Carol

  10. I love to pick raspberries. I go off into the woods and get about 2 gallons worth of berries in no time. After cleaning them, I spread them out on a paper towel lined baking sheet and put them into the freezer. Once they’re completely frozen, I vacuum seal them. I find that dealing them while fresh squished them, but doing it this way was perfect.

    Last year, I used some of my berries to make jam. Unfortunately, I was the only one that could eat it because most of the members of the household have dentures and other dental appliances, so the seeds got stuck under them. So I’m going to try this recipe and see if they’ll like it better. From the berries I had set aside for jelly, I got about 24 oz of juice! First, I used this metal funnel with a strainer attachment to get most of the juice, and I put the pulp separate. Once I got all the pulp, I took a cheese cloth and some gloves and squeezed the rest of the juice out. I didn’t have the pectin yet, so I rinsed out the funnel/strainer and used that to put the juice in a bottle for the time being and got any remaining seeds out.

  11. Kendra,
    I started wine making a few years ago, and bought a steam juicer to convert fruits to juice, to simplify the wine making process. I took some black raspberry juice and made some jelly with it, and oh what a treat that is – and I don’t have to wait a year to try it. Look up steam juicer on Youtube, and see what you think. I can’t wait to try some other jellies.
    Dewey

      • I have been using a steam juicer for years and produced gallons of all kinds of jelly-all crystal clear. I love my steam juicer and just picked 4lbs of black raspberries and plan on just washing my berries, throwing them into the steam juicer and out comes up to half gallon of juice!!

  12. Thank you so much Kendra!!
    I have one more question, how do I test the lids after letting them sit for 18-24 hours?

    • Joanne,
      You test the lids by unscrewing the band and pulling up on the lid. You shouldn’t be able to pull it off with your hands. If it didn’t seal, the lid will come right off. If this happens, just put it in your fridge to be eaten first. Good luck!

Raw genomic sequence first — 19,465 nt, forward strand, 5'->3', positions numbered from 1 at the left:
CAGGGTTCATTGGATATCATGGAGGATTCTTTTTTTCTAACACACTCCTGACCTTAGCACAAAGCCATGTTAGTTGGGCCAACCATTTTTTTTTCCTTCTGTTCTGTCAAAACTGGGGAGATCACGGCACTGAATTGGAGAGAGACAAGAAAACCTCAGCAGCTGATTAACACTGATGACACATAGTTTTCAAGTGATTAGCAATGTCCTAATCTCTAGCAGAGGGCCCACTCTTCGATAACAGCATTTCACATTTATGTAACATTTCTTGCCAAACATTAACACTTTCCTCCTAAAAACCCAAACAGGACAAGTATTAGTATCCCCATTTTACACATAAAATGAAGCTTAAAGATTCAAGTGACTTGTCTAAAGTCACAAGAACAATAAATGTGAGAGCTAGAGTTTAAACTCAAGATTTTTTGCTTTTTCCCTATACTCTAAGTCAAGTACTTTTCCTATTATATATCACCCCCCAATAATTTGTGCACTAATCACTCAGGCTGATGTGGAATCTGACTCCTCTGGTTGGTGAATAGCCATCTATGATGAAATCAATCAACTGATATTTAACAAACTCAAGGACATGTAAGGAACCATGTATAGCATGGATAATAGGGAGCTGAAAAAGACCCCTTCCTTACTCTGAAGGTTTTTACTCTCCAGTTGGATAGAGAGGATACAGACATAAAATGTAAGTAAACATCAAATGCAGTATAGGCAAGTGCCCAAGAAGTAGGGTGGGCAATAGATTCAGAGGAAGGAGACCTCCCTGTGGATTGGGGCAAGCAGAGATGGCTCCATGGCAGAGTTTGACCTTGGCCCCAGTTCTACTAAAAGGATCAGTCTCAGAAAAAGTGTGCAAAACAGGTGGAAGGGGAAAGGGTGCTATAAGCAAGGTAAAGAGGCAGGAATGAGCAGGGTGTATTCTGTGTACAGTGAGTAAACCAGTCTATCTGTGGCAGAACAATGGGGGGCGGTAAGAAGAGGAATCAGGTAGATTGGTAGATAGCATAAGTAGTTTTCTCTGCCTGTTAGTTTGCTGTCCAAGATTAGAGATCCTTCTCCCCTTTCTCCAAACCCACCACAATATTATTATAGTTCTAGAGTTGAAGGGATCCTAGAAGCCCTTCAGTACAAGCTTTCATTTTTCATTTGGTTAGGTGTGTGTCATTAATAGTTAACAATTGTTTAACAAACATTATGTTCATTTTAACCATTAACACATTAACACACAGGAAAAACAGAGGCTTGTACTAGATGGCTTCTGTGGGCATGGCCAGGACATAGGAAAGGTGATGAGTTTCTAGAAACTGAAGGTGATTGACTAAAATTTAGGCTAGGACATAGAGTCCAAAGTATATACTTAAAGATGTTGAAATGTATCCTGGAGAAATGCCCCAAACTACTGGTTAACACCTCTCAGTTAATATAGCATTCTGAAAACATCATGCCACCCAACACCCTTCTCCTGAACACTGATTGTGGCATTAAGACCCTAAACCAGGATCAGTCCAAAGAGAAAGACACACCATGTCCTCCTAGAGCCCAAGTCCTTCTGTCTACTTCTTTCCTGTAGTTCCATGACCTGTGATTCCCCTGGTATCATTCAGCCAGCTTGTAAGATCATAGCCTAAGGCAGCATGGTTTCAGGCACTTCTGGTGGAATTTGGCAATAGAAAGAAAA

13. Kendra,
    How many ounces is the box of pectin? My box is 1.75 oz. Is this the correct amount?
    Thank you!
    Joanne

  14. Kendra, this raspberry jam sounds wonderful as it’s my favorite fruit! I’ll definitely be making this along with so many things. I know the jam is made in a water bath canner but I just wanted to thank you so much again for the gift of drawing my name to win the All American canner. I am elated as is my family who is so looking forward to all the wonderful things I’ll be able to preserve from our garden and the local farmers markets! Hugs to you!

  15. I’ve also done seedless raspberry jam using my Squeezo with the smallest berry screen. Maybe a few teeny seeds get through, but then we still get the pulp of the raspberries. Yum. (And if I’m feeling extra frugal, I can boil the seed remnants to get more juice to make jelly.)

    As for a big batch of stuff… I’ve heard of folks using clean pillow cases, or I have a few extra wrong-sized-for-our-cider-press pressing bags from ebay that I also use (when I had over a gallon and a half of grapes to strain)… set up in the garage with the rotisserie rack from the grill, some folding chairs, and big 32qt pot. My poor husband sees all manner of strange creations around the house like that.

  16. Great idea Kendra. Loved that you were able to save something in spite of the worm invasion, I would certainly have done the same when I have gone through the trouble of raising food myself. And you are absolutely right about homegrown or ripe farm produce tasting way way way better than store bought. Even organic food from the grocery store…ummmm, no taste. I guess they still have to pick at unripe stages for shipping. Last summer we were able to make a trip to pick berries from a farm in Canada (were the rest of our family lives) ripe, juicy, after eating all we could and stocking the freezer for family, I made jam to bring home! The. Best. Jam. Ever!!!

  17. Know what’s even easier? Process your raspberries with a steam juicer! No jelly bag needed and it’s simple as pie! So much faster too. Then proceed with the rest of the recipe as normal.

    We made raspberry jelly this past summer for the first time ever, and the steam juicer made it a snap. I agree, it’s some of the BEST jelly ever! I didn’t make nearly enough. Most of what I made I gave away as presents to teachers or friends this past Xmas because it was so pretty and so good.

    Next year I’m making sure to save more for our family!

  18. I started making my own yogurt last spring and have been flavoring it with homemade jams – strawberry and peach. I don’t want to use the black raspberry jam that we made because the seeds get stuck in my teeth. I’ll have to add this jelly to the list for next season.

    • Matt,

      I would recommend that you get the biggest jelly bag possible, if you don’t have one already. It’s better to have one too big, than to have one too small (which I’ve found out!). I’m looking forward to making blackberry jelly with this recipe this year! I bet it would be delicious in yogurt. πŸ™‚

Leave a Reply

Your email address will not be published.